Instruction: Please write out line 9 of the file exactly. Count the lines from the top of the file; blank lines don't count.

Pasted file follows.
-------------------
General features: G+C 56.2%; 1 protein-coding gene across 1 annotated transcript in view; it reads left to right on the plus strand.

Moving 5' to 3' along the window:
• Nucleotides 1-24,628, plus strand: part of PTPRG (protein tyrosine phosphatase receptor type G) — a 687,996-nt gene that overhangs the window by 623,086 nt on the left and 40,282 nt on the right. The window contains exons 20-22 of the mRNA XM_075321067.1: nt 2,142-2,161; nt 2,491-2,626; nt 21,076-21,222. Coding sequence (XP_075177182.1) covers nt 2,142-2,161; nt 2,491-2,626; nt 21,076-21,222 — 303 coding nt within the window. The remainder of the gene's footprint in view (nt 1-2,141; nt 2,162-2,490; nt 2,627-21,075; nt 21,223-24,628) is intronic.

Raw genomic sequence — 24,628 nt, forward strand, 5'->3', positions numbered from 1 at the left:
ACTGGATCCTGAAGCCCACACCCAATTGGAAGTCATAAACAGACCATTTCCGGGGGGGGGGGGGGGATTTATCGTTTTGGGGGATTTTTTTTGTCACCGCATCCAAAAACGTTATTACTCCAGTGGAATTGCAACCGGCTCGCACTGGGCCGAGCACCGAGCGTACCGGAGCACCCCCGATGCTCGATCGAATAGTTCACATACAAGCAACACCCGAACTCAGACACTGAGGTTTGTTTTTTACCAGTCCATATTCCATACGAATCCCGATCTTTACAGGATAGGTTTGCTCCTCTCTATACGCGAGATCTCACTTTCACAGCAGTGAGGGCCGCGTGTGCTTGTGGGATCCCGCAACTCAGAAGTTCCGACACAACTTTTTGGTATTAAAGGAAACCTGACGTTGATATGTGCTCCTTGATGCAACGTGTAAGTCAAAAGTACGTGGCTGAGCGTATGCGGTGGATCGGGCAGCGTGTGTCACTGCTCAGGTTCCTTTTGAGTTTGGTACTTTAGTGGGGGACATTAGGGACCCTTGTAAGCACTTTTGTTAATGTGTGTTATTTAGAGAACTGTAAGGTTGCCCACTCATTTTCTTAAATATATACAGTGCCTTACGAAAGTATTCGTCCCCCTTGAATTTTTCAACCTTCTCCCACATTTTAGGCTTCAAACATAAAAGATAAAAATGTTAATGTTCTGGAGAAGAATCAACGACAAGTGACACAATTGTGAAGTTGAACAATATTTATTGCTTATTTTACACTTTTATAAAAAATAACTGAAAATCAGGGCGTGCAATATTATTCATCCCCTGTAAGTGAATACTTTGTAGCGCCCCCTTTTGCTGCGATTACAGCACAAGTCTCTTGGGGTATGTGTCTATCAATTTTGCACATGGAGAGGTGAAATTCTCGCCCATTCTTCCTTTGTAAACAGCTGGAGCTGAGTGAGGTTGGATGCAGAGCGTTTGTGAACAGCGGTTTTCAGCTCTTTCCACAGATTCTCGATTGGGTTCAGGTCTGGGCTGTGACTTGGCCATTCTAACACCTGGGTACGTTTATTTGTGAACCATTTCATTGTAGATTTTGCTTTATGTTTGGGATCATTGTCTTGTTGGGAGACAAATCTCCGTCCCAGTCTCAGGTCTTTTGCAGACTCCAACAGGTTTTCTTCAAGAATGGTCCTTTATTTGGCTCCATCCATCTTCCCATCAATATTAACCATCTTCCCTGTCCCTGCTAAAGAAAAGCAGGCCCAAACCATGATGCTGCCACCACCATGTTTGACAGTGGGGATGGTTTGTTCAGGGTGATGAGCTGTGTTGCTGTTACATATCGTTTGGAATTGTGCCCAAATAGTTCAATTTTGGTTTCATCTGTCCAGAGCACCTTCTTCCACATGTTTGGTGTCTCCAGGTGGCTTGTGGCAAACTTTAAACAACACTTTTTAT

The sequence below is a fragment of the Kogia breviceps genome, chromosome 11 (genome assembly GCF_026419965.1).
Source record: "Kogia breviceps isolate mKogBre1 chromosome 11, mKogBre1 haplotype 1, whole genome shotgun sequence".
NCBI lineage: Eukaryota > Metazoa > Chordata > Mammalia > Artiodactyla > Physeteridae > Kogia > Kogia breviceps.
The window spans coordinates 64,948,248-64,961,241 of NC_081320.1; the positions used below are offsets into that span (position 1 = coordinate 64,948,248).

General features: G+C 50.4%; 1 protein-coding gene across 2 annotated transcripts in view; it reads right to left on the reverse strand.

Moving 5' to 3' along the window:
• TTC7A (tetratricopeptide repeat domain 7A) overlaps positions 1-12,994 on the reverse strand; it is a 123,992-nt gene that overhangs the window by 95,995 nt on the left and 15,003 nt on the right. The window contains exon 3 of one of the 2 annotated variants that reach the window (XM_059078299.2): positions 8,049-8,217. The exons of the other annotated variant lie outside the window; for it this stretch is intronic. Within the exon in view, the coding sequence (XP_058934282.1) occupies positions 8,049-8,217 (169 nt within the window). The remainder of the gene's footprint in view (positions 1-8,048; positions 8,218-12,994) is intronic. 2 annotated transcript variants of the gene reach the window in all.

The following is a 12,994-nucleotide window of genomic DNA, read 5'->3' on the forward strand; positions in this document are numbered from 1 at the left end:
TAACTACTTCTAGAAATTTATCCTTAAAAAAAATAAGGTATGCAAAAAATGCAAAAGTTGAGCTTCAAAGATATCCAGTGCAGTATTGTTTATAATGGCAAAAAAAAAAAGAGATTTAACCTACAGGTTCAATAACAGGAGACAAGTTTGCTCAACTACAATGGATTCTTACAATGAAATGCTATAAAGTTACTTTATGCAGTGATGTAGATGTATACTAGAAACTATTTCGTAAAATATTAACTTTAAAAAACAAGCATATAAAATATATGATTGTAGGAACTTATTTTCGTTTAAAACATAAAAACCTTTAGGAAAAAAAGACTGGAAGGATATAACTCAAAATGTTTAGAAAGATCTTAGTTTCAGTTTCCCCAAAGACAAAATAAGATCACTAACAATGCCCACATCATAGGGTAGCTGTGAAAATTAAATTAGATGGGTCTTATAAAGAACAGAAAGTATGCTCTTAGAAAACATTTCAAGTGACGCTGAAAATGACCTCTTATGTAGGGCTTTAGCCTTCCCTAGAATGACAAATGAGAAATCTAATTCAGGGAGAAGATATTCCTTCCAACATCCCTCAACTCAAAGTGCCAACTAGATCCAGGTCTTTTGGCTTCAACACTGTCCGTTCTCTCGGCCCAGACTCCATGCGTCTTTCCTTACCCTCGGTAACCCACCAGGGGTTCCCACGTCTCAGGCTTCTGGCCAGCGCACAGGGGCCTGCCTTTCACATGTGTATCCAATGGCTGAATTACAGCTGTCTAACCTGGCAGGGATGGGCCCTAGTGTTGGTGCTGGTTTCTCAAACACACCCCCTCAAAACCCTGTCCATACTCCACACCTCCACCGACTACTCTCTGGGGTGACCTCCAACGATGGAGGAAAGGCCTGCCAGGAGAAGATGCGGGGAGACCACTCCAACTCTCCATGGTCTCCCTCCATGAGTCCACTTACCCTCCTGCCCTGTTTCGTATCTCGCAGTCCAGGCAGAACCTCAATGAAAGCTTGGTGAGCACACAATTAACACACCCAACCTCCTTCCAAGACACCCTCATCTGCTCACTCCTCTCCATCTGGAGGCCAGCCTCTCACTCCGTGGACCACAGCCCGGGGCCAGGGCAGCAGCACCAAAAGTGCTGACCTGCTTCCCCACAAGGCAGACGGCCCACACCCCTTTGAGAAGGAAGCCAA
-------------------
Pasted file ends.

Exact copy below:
The window spans coordinates 64,948,248-64,961,241 of NC_081320.1; the positions used below are offsets into that span (position 1 = coordinate 64,948,248).